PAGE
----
I have watched most of the presentations at the OHRP meeting, so you don’t have to. Many of the critics of SUPPORT make the same mistaken assumption, that usual care in the NICU is to individualize oxygen saturation targets, I don’t understand why these people (in addition to the people I have criticized before, there are 2 adult ICU docs, and the founder and president of something called the Alliance for Human Research Protection, Vera Sharav) couldn’t be bothered to actually ask someone who knows?
I wouldn’t go to a public meeting to criticize a research project in adult hematology and state with confidence that there was no usual care arm in the trial without talking to someone who knew what usual care was! One of the adult ICU docs gives the example of a baby on high oxygen that has a saturation of 92% and states that the usual response would be to reduce the oxygen saturation goals in order to reduce the oxygen exposure. I don’t know how he practices, but I certainly don’t do that. I also didn’t do that for the 15 years that I worked in the PICU either.
Lois Shepherd, another JD who is a bioethics specialist, in her presentation states something like ‘some defenders of the SUPPORT consent forms think that standard of care research means that the study is comparing 2 interventions that are commonly used and within the bounds of good medical practice’ she goes on to state ‘the SUPPORT trial would not fit within that definition either’. As is usual for such comments, she gives no reference or data, but just makes the assertion. She is, of course, wrong.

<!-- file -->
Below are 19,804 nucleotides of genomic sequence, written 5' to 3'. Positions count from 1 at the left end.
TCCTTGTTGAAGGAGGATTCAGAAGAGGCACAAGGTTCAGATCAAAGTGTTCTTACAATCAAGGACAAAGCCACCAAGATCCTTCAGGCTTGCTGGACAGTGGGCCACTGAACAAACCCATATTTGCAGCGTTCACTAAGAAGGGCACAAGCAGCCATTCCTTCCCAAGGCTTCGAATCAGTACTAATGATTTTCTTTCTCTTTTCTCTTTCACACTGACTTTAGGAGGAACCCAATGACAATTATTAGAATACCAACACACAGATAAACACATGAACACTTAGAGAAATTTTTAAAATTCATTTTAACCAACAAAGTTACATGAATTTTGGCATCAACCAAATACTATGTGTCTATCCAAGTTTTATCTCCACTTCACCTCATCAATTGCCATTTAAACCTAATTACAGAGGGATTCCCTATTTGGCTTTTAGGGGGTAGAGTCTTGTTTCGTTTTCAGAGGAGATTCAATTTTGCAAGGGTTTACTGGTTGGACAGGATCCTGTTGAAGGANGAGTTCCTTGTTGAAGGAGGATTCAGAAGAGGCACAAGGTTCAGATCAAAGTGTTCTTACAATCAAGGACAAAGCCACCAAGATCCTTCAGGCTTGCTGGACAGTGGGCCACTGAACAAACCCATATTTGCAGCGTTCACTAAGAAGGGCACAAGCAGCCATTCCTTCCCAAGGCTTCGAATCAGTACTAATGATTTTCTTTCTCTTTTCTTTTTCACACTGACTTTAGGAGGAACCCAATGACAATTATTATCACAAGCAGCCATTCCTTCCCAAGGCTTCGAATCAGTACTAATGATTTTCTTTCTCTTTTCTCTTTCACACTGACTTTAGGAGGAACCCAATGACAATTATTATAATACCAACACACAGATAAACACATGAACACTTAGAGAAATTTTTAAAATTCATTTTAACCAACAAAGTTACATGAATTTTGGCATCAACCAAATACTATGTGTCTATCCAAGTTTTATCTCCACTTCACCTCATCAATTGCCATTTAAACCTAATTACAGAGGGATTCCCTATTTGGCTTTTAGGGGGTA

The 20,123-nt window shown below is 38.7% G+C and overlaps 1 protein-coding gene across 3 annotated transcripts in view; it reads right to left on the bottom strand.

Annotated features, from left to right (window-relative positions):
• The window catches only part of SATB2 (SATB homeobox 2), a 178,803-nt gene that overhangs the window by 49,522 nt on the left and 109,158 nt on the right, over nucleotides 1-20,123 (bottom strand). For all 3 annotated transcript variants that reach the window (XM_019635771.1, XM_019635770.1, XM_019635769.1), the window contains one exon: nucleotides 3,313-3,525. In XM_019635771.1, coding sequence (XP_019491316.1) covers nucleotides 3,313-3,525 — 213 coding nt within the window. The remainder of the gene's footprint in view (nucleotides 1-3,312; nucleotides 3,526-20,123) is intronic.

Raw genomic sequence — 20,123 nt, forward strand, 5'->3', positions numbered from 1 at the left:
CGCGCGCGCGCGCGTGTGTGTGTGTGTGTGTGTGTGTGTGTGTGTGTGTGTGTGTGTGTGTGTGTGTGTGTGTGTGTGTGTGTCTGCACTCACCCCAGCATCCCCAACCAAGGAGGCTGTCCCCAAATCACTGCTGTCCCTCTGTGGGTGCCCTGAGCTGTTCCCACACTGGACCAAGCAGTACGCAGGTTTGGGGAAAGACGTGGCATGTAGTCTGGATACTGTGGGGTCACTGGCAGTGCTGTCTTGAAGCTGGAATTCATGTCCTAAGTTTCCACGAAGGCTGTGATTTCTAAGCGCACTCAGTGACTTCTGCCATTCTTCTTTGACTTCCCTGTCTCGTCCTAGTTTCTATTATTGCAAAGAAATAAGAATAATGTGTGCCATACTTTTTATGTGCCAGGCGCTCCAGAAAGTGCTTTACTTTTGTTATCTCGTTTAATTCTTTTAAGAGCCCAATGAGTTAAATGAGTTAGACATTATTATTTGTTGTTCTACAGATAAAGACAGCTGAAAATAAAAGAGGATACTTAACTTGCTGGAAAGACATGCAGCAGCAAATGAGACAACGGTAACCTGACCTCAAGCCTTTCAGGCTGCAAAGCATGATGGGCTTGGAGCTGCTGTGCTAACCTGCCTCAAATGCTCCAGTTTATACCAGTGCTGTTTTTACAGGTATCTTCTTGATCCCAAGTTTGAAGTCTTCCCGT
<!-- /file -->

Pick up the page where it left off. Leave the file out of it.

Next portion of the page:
Some of the presentations, such as the one by Professor Annas, really suppose that the patient is an independent agent who seeks a medical opinion to determine which treatment to have. In such a circumstance they have the right to examine the options available with the various risks and benefits of each alternative. It is based I think on the model of the adult getting a consultation in a doctors office, the one-on-one decision making that is familiar to anyone who has watched doctor movies from the 50’s. The team I lead in my NICU consists of around 500 people (nurses, auxiliaries, RTs, clerks, cleaners, doctors at all levels of training, professionals in other fields as well) who are responsible simultaneously for around 65 babies. A good proportion of those babies would be dead if it were not for the NICU.